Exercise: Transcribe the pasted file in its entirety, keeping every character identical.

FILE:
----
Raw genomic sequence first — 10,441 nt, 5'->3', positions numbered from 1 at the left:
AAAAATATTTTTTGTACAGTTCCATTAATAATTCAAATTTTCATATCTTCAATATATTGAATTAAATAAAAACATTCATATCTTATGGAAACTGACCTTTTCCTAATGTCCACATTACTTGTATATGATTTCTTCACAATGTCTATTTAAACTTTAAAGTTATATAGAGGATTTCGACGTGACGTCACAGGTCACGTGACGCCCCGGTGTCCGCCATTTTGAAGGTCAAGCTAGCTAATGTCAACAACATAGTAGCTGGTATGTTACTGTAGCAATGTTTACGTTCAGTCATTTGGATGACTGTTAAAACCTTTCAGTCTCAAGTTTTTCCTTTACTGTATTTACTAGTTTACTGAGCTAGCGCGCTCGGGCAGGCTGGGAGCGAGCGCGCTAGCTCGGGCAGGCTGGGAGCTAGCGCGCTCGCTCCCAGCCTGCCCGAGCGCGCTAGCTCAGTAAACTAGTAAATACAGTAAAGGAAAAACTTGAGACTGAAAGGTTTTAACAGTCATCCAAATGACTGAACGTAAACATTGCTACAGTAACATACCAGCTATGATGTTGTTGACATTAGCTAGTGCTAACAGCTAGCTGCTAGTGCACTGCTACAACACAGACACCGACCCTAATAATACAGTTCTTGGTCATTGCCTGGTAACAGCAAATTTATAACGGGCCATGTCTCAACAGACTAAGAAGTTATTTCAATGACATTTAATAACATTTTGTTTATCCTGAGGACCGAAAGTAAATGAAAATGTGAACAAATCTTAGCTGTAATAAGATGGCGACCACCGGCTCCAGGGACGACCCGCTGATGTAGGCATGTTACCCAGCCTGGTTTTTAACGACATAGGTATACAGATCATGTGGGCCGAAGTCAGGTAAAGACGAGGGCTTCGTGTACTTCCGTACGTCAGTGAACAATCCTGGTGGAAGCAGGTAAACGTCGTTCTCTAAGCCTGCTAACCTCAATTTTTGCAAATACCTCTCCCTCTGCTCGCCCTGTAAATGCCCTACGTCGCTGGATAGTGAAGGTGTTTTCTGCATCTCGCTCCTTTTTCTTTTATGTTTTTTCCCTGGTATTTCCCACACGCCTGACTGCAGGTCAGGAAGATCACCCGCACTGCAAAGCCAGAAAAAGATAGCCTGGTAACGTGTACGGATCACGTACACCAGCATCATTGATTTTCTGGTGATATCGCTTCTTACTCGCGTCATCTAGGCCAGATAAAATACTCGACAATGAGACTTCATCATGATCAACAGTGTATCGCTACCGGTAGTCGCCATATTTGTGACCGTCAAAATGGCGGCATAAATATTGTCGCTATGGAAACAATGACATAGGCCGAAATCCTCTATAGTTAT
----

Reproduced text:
Raw genomic sequence first — 10,441 nt, 5'->3', positions numbered from 1 at the left:
AAAAATATTTTTTGTACAGTTCCATTAATAATTCAAATTTTCATATCTTCAATATATTGAATTAAATAAAAACATTCATATCTTATGGAAACTGACCTTTTCCTAATGTCCACATTACTTGTATATGATTTCTTCACAATGTCTATTTAAACTTTAAAGTTATATAGAGGATTTCGACGTGACGTCACAGGTCACGTGACGCCCCGGTGTCCGCCATTTTGAAGGTCAAGCTAGCTAATGTCAACAACATAGTAGCTGGTATGTTACTGTAGCAATGTTTACGTTCAGTCATTTGGATGACTGTTAAAACCTTTCAGTCTCAAGTTTTTCCTTTACTGTATTTACTAGTTTACTGAGCTAGCGCGCTCGGGCAGGCTGGGAGCGAGCGCGCTAGCTCGGGCAGGCTGGGAGCTAGCGCGCTCGCTCCCAGCCTGCCCGAGCGCGCTAGCTCAGTAAACTAGTAAATACAGTAAAGGAAAAACTTGAGACTGAAAGGTTTTAACAGTCATCCAAATGACTGAACGTAAACATTGCTACAGTAACATACCAGCTATGATGTTGTTGACATTAGCTAGTGCTAACAGCTAGCTGCTAGTGCACTGCTACAACACAGACACCGACCCTAATAATACAGTTCTTGGTCATTGCCTGGTAACAGCAAATTTATAACGGGCCATGTCTCAACAGACTAAGAAGTTATTTCAATGACATTTAATAACATTTTGTTTATCCTGAGGACCGAAAGTAAATGAAAATGTGAACAAATCTTAGCTGTAATAAGATGGCGACCACCGGCTCCAGGGACGACCCGCTGATGTAGGCATGTTACCCAGCCTGGTTTTTAACGACATAGGTATACAGATCATGTGGGCCGAAGTCAGGTAAAGACGAGGGCTTCGTGTACTTCCGTACGTCAGTGAACAATCCTGGTGGAAGCAGGTAAACGTCGTTCTCTAAGCCTGCTAACCTCAATTTTTGCAAATACCTCTCCCTCTGCTCGCCCTGTAAATGCCCTACGTCGCTGGATAGTGAAGGTGTTTTCTGCATCTCGCTCCTTTTTCTTTTATGTTTTTTCCCTGGTATTTCCCACACGCCTGACTGCAGGTCAGGAAGATCACCCGCACTGCAAAGCCAGAAAAAGATAGCCTGGTAACGTGTACGGATCACGTACACCAGCATCATTGATTTTCTGGTGATATCGCTTCTTACTCGCGTCATCTAGGCCAGATAAAATACTCGACAATGAGACTTCATCATGATCAACAGTGTATCGCTACCGGTAGTCGCCATATTTGTGACCGTCAAAATGGCGGCATAAATATTGTCGCTATGGAAACAATGACATAGGCCGAAATCCTCTATAGTTAT